“KLS: What you’re saying suggests that, in much the same way as ‘writing,’ for Derrida, has come to mean something more complicated and broader than sitting down to scrawl a pro forma note to the landlord accompanying the rent check, so ‘reading’ for you has become a more complicated and broader process than running an eye over the list of contents on the back of the cereal box while waiting for the morning coffee to drip through.

SRD:Yes – or rather: for me, reading has expanded to include all we do in such a situation, from taking in the fact that it’s a cereal box at all and not a novel by Coover or Perec; that it’s breakfast time; that we pay a certain kind of attention to what’s written on that cereal box and not another kind; the ways we might put that information to use, in terms of diet or medical situations; how we remember those contents for so long and not longer – indeed, the set of material forces that constitutes, finally, ‘the contents listed on the back of the box’ as we read them.”

(K. Leslie Steiner, “An Interview with Samuel Delany”, pp. 98–99, The Review of Contemporary Fiction, Fall 1996.)

i have had to find it out for myself

“I am a different person with everyone I know. I would never have met the Jolivet I am with Jonquille had she not created him. This is strange. I have had to find it out for myself. No one has ever explained so clear and obvious a truth about people and identity to me.

Jonquille’s Jolivet was a surprise to me. Michel’s Jolivet a delight. I like Michel’s Jolivet as much as Jonquille’s Jolivet. I like Victor’s Jolivet, a splendid person I could not otherwise have been, Maman’s Jolivet, an uncertain but confident son, and Papa’s affectionate Jolivet.

Marc Aurel’s Jolivet is an imaginary and improbable character I have never met, called into intermittent being by Marc Aurel. In Trombone’s presence I do not exist. With Tullio I have the feeling that I represent somebody Tullio mistakenly thinks is there by happy error.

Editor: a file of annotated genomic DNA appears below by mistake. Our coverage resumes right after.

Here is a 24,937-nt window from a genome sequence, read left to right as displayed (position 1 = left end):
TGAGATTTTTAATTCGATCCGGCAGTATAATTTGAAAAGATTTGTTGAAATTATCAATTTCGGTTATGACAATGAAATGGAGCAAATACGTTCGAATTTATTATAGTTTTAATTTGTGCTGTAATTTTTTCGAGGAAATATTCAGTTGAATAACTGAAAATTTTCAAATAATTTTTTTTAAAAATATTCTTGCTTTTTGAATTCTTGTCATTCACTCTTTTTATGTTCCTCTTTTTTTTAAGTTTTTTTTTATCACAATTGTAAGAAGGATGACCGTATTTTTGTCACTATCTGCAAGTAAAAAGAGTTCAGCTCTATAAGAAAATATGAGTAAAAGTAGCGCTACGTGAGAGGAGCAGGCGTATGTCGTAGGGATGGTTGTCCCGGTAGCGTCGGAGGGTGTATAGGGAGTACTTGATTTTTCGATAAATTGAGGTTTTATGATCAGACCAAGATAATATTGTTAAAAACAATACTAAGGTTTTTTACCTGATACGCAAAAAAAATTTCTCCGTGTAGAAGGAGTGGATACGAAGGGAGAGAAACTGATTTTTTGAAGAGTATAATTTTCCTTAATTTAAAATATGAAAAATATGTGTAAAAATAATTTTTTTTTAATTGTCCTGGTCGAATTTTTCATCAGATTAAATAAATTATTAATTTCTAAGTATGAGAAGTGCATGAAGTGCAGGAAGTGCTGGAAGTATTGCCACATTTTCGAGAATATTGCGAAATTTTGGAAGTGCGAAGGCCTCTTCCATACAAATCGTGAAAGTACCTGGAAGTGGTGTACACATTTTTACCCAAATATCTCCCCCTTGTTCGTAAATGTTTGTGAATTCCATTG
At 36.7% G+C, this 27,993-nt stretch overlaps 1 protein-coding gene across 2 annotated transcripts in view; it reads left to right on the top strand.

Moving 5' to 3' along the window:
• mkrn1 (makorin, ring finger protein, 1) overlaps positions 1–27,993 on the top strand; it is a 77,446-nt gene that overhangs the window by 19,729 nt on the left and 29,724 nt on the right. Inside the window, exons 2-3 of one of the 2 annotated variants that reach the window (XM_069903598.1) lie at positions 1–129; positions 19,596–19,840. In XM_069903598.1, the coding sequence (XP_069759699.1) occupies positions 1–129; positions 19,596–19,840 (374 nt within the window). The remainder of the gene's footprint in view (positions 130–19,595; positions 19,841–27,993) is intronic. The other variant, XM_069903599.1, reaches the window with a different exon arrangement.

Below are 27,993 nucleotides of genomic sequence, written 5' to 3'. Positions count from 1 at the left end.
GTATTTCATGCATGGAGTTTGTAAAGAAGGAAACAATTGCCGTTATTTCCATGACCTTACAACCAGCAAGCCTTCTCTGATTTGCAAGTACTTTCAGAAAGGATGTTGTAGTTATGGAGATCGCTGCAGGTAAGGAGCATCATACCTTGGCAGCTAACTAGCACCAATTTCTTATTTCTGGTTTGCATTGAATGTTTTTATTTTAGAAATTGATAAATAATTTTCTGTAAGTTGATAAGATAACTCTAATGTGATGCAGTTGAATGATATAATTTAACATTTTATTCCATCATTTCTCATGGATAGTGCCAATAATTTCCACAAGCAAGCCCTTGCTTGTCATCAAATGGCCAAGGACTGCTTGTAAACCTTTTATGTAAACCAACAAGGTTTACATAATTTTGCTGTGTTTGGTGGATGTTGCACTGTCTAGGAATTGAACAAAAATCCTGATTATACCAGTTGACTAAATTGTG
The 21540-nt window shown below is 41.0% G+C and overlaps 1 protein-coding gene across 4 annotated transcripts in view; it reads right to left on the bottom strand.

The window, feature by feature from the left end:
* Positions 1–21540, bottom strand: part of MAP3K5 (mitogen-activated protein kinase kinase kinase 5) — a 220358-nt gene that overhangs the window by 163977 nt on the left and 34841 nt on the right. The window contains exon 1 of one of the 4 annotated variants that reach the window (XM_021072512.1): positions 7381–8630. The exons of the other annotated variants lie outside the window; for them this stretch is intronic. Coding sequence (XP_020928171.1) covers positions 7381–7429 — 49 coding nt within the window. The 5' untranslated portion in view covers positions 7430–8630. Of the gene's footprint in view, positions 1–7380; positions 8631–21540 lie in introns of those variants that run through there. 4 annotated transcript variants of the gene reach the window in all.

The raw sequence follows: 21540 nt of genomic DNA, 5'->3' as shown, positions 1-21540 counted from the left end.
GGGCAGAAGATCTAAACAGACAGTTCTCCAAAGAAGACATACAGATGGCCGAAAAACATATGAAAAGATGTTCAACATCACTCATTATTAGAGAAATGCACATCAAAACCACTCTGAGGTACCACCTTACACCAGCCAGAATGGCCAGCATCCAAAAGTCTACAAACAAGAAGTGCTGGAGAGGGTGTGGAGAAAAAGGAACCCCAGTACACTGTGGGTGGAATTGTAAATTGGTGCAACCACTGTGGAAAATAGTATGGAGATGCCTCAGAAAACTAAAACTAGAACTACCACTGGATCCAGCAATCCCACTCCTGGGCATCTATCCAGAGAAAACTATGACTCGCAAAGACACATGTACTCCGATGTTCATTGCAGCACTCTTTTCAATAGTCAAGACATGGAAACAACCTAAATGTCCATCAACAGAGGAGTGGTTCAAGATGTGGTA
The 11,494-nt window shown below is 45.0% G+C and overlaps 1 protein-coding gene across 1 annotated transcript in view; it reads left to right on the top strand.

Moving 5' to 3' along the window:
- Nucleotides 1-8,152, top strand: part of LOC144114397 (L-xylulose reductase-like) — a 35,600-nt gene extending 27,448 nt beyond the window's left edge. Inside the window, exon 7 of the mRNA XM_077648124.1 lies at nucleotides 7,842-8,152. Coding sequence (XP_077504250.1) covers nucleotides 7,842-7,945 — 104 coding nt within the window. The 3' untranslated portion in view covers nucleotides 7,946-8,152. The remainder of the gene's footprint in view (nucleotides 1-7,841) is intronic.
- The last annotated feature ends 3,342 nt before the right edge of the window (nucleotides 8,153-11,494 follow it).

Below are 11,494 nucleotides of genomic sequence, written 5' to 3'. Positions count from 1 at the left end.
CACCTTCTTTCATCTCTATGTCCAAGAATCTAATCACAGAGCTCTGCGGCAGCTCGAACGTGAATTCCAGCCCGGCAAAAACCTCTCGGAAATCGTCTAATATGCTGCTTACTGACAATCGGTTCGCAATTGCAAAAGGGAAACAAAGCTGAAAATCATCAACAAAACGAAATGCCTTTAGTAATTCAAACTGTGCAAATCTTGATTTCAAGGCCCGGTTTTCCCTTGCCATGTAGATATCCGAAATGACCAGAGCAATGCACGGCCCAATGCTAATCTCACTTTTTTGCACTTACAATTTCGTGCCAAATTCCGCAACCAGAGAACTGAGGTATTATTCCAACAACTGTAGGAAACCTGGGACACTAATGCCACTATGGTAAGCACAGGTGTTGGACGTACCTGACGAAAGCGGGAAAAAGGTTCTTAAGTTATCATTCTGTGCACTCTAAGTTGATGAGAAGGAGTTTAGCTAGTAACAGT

Liking, then, is not only of the person liked, but of the unique and otherwise absent person the other develops in us, releases in us, creates of us. A friend is an engendering. We love those who make us lovable. A friend is the friend a friend finds and brings out in another.”

(Guy Davenport, from “On Some Lines of Virgil”, pp. 187–188 in Eclogues.)

musil & gadda

“For Musil, knowledge is the awareness of the incompatibility of two opposite polarities. One of these he calls exactitude – or at other times mathematics, pure spirit, or even the military mentality – while the other he calls soul, or irrationality, humanity, chaos. Everthing he knows or thinks he deposits in an encyclopedic book that he tries to keep in the form of a novel, but its structure continually changes; it comes to pieces in his hands. The result is that not only does he never manage to finish the novel, but he never succeeds in deciding on its general outlines or how to contain the enormous mass of material within set limits. If we compare these two engineer-writers, Gadda, for whom understanding meant allowing himself to become tangled in a network of relationships, and Musil, who gives the impression of always understanding everything in the multiplicity of codes and levels of things without ever allowing himself to become involved, we have to record this one fact common to both: their inability to find an ending.”

(Italo Calvino, “Multiplicity” in Six Memos for the Next Millennium, trans. Patrick Creagh.)

the radio